There is a range of marks that remain on your credit report for different lengths of time. These marks also vary in terms of how they impact your credit score. Commonly referred to as derogatory marks, these are negative and long-lasting indications of credit history that show up on your credit report. These marks land on credit reports either by a creditor or lender reporting debts to the credit bureaus or they can add public records to your credit reports. 

Examples of derogatory marks include: late payments, foreclosure, debts in collections etc. These marks can stay on your credit report from 7-10 years, damaging your credit score. This can result in not qualifying for credit cards as well as paying higher interest rates on loans (or credit cards). The impact of derogatory marks depends on different factors including: an individual’s credit score, the specific type of derogatory mark (minor or major) which also informs how long it stays on your credit report. It is helpful to understand common marks, the amount of time they will appear on your credit report, and how they impact your credit score. 

  • Missed payments: typically staying on your credit report for 7.5 years, missed payments are payments that are at least 30 days late. The later the payment, the greater the damage is to your credit score. This is why it is incredibly important to pay bills on time. If you expect to miss a payment, reach out to your creditor to discuss potential options that will not affect your credit score. 
  • Account charge off: if you do not or are unable to pay your debt according to the agreed-upon terms, the lender may charge the account off. This happens when an account has been in delinquency for a substantial amount of time. For credit cards, this is usually after 180 days of not making any payments. This stays on credit reports for 7 years. 
  • Repossession: this occurs when you cannot pay a debt associated with a specific item like a car. The creditor is able to take that item and do so without informing the individual. Repossessions stay on credit reports for 7 years.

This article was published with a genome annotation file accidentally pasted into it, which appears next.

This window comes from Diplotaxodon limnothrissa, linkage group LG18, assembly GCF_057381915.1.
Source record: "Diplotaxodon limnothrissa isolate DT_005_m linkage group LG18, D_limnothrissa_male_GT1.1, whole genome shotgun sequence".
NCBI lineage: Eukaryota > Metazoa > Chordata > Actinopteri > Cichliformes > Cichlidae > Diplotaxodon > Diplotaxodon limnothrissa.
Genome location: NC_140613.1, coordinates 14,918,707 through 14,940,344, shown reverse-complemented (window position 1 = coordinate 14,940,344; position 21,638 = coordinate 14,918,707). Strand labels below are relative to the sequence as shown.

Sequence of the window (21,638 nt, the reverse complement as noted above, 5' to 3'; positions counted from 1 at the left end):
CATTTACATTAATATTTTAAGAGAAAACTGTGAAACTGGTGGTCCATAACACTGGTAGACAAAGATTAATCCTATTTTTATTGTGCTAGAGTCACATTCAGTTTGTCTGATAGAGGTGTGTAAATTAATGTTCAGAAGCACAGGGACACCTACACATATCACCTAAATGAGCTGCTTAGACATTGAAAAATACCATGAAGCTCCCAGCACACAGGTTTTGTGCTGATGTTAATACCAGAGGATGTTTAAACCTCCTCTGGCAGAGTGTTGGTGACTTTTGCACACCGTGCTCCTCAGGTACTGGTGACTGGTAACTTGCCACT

• Collections: failure to make payments on any debts can result in the creditor sending the debt to a collector. Having debts in collections stays on credit reports for 7 years. It is important to first verify that the collection agency now owns the debt (rather than the creditor) and then make a plan to pay it off. Though the impact of collections on credit scores diminishes over time, these paid debts can still impact credit scores depending on what scoring model is being used. 
  • Student loan default: like other missed payments, late student loan payments are marked on credit reports after 30 days. Federal student loans can go into default after 270 days of no payments. The government is then able to collect on this debt in a variety of ways: garnishing wages, through social security benefits, tax refunds, etc. This remains on your credit report for 7 years. 
  • Bankruptcy: The type of bankruptcy filed informs how long it will stay on your credit report. A Chapter 7 bankruptcy filing stays on your credit report for 10 years – making this the longest-lasting mark. A Chapter 13 bankruptcy shows up on your credit report for 7 years. It is important to start rebuilding credit immediately after completing the bankruptcy process. 
  • Foreclosure: failure to make mortgage payments can lead to the bank seizing one’s home. A foreclosure remains on credit reports for 7 years. 

It is important to regularly access your credit report and assess the marks. If you identify any errors, be sure to file a dispute with the credit bureaus to have any errors or misinformation removed. Additionally, start taking the steps to rebuild your credit as soon as possible. By practicing different credit-building strategies, you can start seeing improvement in your credit score relatively quickly. This includes paying bills on time, dealing with debts in collections, using a secured credit card, becoming an authorized user on a credit card, etc. The impact of derogatory marks lessens over time, coupled with rebuilding your credit score, can contribute to greater financial stability. 

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